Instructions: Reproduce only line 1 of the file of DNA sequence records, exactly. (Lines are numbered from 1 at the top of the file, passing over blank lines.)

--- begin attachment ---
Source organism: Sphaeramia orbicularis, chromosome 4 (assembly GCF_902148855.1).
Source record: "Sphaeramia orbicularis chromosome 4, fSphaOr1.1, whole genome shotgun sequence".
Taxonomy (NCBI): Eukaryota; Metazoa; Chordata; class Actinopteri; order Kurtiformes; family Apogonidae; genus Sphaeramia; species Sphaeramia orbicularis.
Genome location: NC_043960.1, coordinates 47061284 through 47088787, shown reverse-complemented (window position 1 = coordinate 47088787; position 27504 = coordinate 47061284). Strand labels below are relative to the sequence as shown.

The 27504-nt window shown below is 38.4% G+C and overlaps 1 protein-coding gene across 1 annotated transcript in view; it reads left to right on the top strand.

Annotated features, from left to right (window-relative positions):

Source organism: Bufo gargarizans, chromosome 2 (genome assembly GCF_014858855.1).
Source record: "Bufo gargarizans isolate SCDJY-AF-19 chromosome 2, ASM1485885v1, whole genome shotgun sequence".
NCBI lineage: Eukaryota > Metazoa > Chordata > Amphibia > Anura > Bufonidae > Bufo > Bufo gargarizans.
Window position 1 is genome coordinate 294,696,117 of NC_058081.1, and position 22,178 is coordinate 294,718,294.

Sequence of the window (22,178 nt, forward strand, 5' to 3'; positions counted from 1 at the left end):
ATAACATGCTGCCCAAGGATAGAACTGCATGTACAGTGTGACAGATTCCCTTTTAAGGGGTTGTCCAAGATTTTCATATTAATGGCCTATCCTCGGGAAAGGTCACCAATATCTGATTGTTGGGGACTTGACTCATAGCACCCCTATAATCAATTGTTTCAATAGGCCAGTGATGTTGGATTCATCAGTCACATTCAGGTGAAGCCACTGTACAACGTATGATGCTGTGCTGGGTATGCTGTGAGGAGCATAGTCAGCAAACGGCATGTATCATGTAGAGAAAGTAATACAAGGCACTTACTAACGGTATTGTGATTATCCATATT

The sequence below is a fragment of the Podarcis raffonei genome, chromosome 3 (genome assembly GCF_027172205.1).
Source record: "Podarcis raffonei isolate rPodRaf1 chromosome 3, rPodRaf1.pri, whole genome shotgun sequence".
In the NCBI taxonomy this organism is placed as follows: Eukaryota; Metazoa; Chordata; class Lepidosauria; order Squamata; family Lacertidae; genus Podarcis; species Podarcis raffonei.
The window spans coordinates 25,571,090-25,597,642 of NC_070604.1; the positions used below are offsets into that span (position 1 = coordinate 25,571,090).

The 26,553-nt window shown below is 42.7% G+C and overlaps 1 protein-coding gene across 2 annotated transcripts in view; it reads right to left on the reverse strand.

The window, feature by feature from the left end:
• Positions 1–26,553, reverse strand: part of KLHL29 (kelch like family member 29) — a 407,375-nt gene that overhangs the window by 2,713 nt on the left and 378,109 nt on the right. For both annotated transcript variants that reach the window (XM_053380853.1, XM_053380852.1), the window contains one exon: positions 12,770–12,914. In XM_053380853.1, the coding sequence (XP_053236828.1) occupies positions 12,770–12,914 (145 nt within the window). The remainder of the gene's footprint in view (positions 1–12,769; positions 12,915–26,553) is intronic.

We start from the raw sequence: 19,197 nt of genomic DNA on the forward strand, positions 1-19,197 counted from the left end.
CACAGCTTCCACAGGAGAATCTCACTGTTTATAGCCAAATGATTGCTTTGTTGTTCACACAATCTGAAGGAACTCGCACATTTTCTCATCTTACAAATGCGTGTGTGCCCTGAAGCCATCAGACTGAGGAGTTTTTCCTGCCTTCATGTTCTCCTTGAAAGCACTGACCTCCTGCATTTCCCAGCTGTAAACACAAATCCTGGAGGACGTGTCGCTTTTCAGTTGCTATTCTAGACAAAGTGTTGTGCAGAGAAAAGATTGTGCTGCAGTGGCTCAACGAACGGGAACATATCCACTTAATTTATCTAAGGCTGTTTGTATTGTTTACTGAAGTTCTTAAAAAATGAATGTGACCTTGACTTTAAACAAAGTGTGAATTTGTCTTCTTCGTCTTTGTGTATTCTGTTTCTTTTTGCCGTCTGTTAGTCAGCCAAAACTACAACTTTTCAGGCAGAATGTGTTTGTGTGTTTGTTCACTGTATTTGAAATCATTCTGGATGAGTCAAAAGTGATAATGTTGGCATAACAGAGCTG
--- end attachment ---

Source organism: Sphaeramia orbicularis, chromosome 4 (assembly GCF_902148855.1).